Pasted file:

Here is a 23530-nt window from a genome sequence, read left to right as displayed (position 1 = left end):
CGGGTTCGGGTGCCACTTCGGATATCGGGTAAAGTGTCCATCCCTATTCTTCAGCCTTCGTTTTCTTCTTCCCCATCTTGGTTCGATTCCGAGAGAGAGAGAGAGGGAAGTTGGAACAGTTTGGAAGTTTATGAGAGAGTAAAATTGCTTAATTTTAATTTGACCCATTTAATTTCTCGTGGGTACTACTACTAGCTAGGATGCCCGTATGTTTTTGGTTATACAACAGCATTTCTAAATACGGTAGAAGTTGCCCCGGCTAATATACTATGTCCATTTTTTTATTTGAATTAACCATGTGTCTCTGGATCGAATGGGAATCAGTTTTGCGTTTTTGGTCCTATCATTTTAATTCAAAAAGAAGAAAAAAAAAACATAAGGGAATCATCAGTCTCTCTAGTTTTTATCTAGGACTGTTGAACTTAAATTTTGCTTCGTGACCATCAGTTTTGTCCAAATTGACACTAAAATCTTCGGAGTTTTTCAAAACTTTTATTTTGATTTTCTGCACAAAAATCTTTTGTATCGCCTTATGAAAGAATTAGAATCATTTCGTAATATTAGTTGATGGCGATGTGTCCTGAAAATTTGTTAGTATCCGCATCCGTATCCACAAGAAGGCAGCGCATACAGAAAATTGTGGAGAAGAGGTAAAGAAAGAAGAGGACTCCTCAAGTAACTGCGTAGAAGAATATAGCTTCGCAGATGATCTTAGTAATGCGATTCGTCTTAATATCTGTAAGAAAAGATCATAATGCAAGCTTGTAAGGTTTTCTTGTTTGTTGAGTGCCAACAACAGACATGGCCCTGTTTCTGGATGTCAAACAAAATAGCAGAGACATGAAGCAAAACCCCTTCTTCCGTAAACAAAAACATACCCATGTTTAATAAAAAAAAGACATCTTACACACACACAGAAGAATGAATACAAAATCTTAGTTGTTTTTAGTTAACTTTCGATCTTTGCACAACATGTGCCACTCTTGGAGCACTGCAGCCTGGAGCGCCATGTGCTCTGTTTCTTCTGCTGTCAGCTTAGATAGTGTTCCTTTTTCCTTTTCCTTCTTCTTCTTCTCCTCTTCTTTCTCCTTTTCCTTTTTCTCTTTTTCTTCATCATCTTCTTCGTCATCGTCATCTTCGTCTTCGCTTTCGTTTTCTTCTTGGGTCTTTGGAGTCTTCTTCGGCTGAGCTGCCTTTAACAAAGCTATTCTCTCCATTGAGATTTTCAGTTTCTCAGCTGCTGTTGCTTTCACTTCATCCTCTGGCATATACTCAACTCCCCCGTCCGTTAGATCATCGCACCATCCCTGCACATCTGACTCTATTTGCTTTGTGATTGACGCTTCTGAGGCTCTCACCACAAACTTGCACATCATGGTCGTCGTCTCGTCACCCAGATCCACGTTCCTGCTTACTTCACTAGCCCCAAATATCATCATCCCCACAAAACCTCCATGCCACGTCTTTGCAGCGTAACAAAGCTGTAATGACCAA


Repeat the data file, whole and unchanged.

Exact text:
Here is a 23530-nt window from a genome sequence, read left to right as displayed (position 1 = left end):
CGGGTTCGGGTGCCACTTCGGATATCGGGTAAAGTGTCCATCCCTATTCTTCAGCCTTCGTTTTCTTCTTCCCCATCTTGGTTCGATTCCGAGAGAGAGAGAGAGGGAAGTTGGAACAGTTTGGAAGTTTATGAGAGAGTAAAATTGCTTAATTTTAATTTGACCCATTTAATTTCTCGTGGGTACTACTACTAGCTAGGATGCCCGTATGTTTTTGGTTATACAACAGCATTTCTAAATACGGTAGAAGTTGCCCCGGCTAATATACTATGTCCATTTTTTTATTTGAATTAACCATGTGTCTCTGGATCGAATGGGAATCAGTTTTGCGTTTTTGGTCCTATCATTTTAATTCAAAAAGAAGAAAAAAAAAACATAAGGGAATCATCAGTCTCTCTAGTTTTTATCTAGGACTGTTGAACTTAAATTTTGCTTCGTGACCATCAGTTTTGTCCAAATTGACACTAAAATCTTCGGAGTTTTTCAAAACTTTTATTTTGATTTTCTGCACAAAAATCTTTTGTATCGCCTTATGAAAGAATTAGAATCATTTCGTAATATTAGTTGATGGCGATGTGTCCTGAAAATTTGTTAGTATCCGCATCCGTATCCACAAGAAGGCAGCGCATACAGAAAATTGTGGAGAAGAGGTAAAGAAAGAAGAGGACTCCTCAAGTAACTGCGTAGAAGAATATAGCTTCGCAGATGATCTTAGTAATGCGATTCGTCTTAATATCTGTAAGAAAAGATCATAATGCAAGCTTGTAAGGTTTTCTTGTTTGTTGAGTGCCAACAACAGACATGGCCCTGTTTCTGGATGTCAAACAAAATAGCAGAGACATGAAGCAAAACCCCTTCTTCCGTAAACAAAAACATACCCATGTTTAATAAAAAAAAGACATCTTACACACACACAGAAGAATGAATACAAAATCTTAGTTGTTTTTAGTTAACTTTCGATCTTTGCACAACATGTGCCACTCTTGGAGCACTGCAGCCTGGAGCGCCATGTGCTCTGTTTCTTCTGCTGTCAGCTTAGATAGTGTTCCTTTTTCCTTTTCCTTCTTCTTCTTCTCCTCTTCTTTCTCCTTTTCCTTTTTCTCTTTTTCTTCATCATCTTCTTCGTCATCGTCATCTTCGTCTTCGCTTTCGTTTTCTTCTTGGGTCTTTGGAGTCTTCTTCGGCTGAGCTGCCTTTAACAAAGCTATTCTCTCCATTGAGATTTTCAGTTTCTCAGCTGCTGTTGCTTTCACTTCATCCTCTGGCATATACTCAACTCCCCCGTCCGTTAGATCATCGCACCATCCCTGCACATCTGACTCTATTTGCTTTGTGATTGACGCTTCTGAGGCTCTCACCACAAACTTGCACATCATGGTCGTCGTCTCGTCACCCAGATCCACGTTCCTGCTTACTTCACTAGCCCCAAATATCATCATCCCCACAAAACCTCCATGCCACGTCTTTGCAGCGTAACAAAGCTGTAATGACCAA